Resnick: It started with Edgar Rice Burroughs' Mars books when I was 8 or 9 years old. I'd graduated to Ray Bradbury's Mars by the time I was 12, and I read every science fiction book I could get my hands on while I was in high school. Its speculations fascinated me, and made almost all other fiction seem somehow lackluster and pedestrian. (Not a view I no longer hold, I should add. But in my formative years, there was science fiction and there was everything else.)

I always knew I wanted to be a writer. I sold my first article at 15, my first poem at 16, my first short story at 17...but back then I knew I had to get a lot better before I attempted to write and sell science fiction, so I didn't sell my first science fiction book (not a very good one, I admit) when I was 24.

It is interesting that your first series with Pyr (the Starship series) was a space opera, and ten years later you begin a new space opera series with The Fortress in Orion. Where were you as a writer ten years ago and where do you see your career headed now?

In both cases -- as well as the Weird Western tetralogy that split them -- (former Pyr editorial director) Lou Anders suggested I write these series. In the case of the Starship series, I'd never done any military science fiction—and indeed, this was not very typical of that sub-genre, since it was and is my firm belief that a good commanded avoids conflict whenever possible. The current Dead Enders trilogy is very like Mission: Impossible (the old TV series, not the Tom Cruise movies) where a team of experts, each with a special talent, is given a complex and dangerous situation to solve.

Looking back at your own work over the last ten years, what themes do you see emerging? How much of that is a conscious decision going into writing, and how much do you find looking back?

You have to understand: I've been a full-time and reasonably successful science fiction writer for about 40 years, and was winning awards for it as far back as 1977, so I'd have to say that 75 novels and close to 300 stories into my career, I may be revisiting and honing certain themes, doing variations on them, but brand-new themes are not emerging (though brand-new approaches still are). Like every writer, every time I get an interesting notion it goes into my idea file, where some 200+ stories and books are still waiting for me to find the time to write them.

How has science fiction as a genre changed over 10 years? What do you see on the horizons for SF?

In the mid-1950s there were 56 professional science fiction magazines, and less than 100 science fiction books were published annually. These days we have 3 digest magazines and we publish about 1,500 books a year. So the major change is obvious: we have morphed from a short story field which boasted the occasional novel to a novel field that has a much more limited market for short stories.

That's artistically. Professionally, more and more writers—new and established alike—and are finding workable and meaningful ways to self-publish and make a living at it, which was never possible as recently as ten years ago.


Thank you to Mike Resnick for that insight!

Last week we announced a giveaway with our Women of Writing round up, and a winner has officially been chosen. Congrats to Cynthia Carter on wining a copy of Edge of Dark!  This Friday we'll have another giveaway to continue our 10th anniversary celebration.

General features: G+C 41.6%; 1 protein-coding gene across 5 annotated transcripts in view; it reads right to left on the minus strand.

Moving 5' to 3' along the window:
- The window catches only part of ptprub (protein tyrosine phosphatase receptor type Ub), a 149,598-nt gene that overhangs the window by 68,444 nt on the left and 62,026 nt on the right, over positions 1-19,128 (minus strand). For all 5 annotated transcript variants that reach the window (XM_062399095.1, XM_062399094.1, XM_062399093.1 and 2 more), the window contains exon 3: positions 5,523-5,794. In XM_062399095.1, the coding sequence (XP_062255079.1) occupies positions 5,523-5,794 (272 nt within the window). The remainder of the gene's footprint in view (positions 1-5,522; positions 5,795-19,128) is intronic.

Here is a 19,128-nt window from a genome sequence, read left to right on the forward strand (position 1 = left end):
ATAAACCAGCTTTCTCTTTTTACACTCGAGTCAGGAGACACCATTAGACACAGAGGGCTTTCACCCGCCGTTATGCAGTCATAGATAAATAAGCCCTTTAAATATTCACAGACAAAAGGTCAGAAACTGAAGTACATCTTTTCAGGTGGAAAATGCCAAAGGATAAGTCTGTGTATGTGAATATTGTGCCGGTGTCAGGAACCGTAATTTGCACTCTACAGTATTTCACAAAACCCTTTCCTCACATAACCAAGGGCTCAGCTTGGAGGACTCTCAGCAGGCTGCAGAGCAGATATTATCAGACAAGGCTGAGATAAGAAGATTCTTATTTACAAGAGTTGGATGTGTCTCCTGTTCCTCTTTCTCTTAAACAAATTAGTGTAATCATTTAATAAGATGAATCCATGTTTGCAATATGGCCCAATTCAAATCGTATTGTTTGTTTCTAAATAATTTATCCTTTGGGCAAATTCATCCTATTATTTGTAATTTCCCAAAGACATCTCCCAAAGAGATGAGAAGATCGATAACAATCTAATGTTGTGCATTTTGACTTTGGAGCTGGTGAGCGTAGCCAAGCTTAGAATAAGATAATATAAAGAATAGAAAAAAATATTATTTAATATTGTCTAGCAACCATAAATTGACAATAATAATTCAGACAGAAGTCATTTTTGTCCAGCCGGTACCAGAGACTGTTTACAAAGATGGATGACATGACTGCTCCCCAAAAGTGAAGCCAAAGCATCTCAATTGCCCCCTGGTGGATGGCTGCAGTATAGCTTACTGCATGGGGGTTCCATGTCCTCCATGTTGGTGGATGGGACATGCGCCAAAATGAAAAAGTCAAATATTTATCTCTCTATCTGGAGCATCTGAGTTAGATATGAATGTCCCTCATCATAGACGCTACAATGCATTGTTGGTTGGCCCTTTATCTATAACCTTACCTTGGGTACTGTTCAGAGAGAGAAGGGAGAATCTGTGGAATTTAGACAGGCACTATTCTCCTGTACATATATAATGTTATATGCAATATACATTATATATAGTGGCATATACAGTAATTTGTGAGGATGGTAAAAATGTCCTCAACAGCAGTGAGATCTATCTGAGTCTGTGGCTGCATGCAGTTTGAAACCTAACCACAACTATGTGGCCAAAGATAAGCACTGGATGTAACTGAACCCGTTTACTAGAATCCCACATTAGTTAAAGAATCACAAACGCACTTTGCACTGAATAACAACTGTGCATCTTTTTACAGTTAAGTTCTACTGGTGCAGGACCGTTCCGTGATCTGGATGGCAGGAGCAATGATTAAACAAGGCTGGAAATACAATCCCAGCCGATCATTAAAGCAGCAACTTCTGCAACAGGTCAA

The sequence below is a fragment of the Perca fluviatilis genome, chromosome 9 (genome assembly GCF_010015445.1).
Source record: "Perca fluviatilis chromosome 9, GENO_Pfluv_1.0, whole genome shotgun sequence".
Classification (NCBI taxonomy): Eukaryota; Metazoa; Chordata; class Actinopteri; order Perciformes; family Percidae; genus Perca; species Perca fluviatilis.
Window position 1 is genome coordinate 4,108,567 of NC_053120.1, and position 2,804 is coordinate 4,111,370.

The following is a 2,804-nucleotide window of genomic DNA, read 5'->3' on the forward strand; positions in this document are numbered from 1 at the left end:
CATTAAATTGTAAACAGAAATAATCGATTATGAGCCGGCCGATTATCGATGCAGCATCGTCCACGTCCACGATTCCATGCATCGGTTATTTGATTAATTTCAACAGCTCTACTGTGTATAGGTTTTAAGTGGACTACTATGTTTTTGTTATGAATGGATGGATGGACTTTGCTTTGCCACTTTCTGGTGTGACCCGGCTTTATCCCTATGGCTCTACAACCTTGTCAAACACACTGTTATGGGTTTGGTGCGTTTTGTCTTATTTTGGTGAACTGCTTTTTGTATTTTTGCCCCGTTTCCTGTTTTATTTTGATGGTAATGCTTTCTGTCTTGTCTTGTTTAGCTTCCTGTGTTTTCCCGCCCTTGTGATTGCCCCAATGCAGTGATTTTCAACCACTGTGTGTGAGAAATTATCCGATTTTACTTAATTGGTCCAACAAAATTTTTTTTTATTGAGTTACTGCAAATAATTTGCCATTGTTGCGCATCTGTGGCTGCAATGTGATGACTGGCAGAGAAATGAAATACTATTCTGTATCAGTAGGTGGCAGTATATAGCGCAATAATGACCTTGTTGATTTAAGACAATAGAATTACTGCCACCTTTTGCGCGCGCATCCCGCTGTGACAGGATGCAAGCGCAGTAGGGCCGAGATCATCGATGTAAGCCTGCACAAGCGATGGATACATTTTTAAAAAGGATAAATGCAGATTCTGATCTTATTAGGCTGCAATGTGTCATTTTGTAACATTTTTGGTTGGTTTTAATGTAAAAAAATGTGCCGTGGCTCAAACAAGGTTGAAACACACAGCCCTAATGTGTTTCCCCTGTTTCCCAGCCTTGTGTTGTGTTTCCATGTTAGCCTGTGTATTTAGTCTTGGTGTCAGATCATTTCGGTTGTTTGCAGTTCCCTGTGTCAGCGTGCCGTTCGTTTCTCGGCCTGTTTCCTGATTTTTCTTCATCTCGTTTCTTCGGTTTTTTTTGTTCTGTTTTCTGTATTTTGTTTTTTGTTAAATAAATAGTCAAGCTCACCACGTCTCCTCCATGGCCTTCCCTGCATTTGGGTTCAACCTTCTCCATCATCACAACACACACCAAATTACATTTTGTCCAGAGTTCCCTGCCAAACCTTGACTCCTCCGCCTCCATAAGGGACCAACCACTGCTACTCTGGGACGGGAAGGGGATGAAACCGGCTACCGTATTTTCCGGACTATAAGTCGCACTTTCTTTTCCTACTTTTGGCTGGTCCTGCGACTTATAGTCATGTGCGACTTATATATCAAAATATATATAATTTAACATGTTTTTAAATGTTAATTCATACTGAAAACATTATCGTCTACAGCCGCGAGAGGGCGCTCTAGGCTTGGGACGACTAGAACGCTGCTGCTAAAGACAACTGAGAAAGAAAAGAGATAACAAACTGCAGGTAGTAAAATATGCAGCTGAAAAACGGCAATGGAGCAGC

The Wonderful Women of Writing

There's frequent grumbling in the science fiction and fantasy genres that there aren't enough female authors. In honor of Pyr’s month-long 10th anniversary celebration, let’s take a look at a few women writers we've published over the years.

Brenda Cooper is an award winning author of science fiction, and this week she brings us a brand new space opera Edge of Dark.  This duology explores the conflict between an advanced society that has filled a solar system with flesh and blood life and the near-AI’s that it banished long ago.  She's also author of the Ruby's Song series, The Creative Fire and The Diamond Deep.


Janet Edward's YA series has won multiple awards around the world, and all the books aren't even out yet in the US! Earth Girl and Earth Star follow Jara as she goes from an unknown, Earth-bound outcast to a planetary hero in the spotlight. The third and final book, Earth Flight, comes out this September.


Kristine Kathryn Rusch heads deep into the ruins of space with Diving Into the Wreck, City of Ruins, and Boneyards. Historian Boss discovers an impossible spaceship from Earth, and what she finds could lead to an intergalactic war.

Kay Kenyon's writes on a grander-than-grand scale, and she proved this in her Entire and the Rose series.  Bright of the Sky first came out in our second year, and the Philip K. Dick and John W. Campbell award nominated author completed her space opera with A World Too Near, City Without End, and Prince of Storms.


K. V. Johansen revisits the world of her novel Blackdog in her newest epic fantasy series with The Leopard and The Lady.  A war rages between gods and the people of Marakand, can their only hope free his soul to rescue them all?

Philippa Ballantine's Shifted World novels throw ancient spirits and dragons into a landscape that constantly changes.  A quest story like no other, Hunter and Fox and Kindred and Wings take you into the depths of the world and the history of a ruined people. 

And to celebrate these women (and our ten year anniversary) let's kick off our first giveaway of the month!  We're choosing one person to win any book mentioned in this post.  Comment below or send an e-mail to with the subject "Week one giveaway," making sure to include which book you'd like to win if we choose you. The winner will be announced on Wednesday!


Hooray for March – Pyr Celebrates its 10th Anniversary All Month Long!

Everyone likes a celebration, and we think bringing you great science fiction and fantasy books for the past TEN YEARS is a pretty good reason to celebrate.  So, check our Facebook page, Twitter feed, and of course this blog throughout the month for exclusive behind-the-scenes posts and articles, and of course, plenty of giveaways.